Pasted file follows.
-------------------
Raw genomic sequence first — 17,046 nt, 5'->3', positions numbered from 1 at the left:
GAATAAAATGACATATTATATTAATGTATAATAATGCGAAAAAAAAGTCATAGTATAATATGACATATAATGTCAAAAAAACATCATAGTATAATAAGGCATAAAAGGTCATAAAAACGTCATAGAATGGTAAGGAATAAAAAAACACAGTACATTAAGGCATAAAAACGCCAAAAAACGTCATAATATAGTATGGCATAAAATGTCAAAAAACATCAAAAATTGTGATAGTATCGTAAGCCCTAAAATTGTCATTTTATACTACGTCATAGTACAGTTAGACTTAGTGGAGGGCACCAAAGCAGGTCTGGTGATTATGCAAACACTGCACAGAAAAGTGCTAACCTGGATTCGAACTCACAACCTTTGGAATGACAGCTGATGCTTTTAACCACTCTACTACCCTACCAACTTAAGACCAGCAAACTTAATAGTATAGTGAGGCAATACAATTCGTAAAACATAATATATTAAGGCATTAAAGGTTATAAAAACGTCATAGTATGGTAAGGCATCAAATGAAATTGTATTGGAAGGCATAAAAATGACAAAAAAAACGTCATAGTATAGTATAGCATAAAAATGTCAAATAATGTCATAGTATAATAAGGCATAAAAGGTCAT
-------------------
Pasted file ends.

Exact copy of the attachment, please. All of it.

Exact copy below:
Raw genomic sequence first — 17,046 nt, 5'->3', positions numbered from 1 at the left:
GAATAAAATGACATATTATATTAATGTATAATAATGCGAAAAAAAAGTCATAGTATAATATGACATATAATGTCAAAAAAACATCATAGTATAATAAGGCATAAAAGGTCATAAAAACGTCATAGAATGGTAAGGAATAAAAAAACACAGTACATTAAGGCATAAAAACGCCAAAAAACGTCATAATATAGTATGGCATAAAATGTCAAAAAACATCAAAAATTGTGATAGTATCGTAAGCCCTAAAATTGTCATTTTATACTACGTCATAGTACAGTTAGACTTAGTGGAGGGCACCAAAGCAGGTCTGGTGATTATGCAAACACTGCACAGAAAAGTGCTAACCTGGATTCGAACTCACAACCTTTGGAATGACAGCTGATGCTTTTAACCACTCTACTACCCTACCAACTTAAGACCAGCAAACTTAATAGTATAGTGAGGCAATACAATTCGTAAAACATAATATATTAAGGCATTAAAGGTTATAAAAACGTCATAGTATGGTAAGGCATCAAATGAAATTGTATTGGAAGGCATAAAAATGACAAAAAAAACGTCATAGTATAGTATAGCATAAAAATGTCAAATAATGTCATAGTATAATAAGGCATAAAAGGTCAT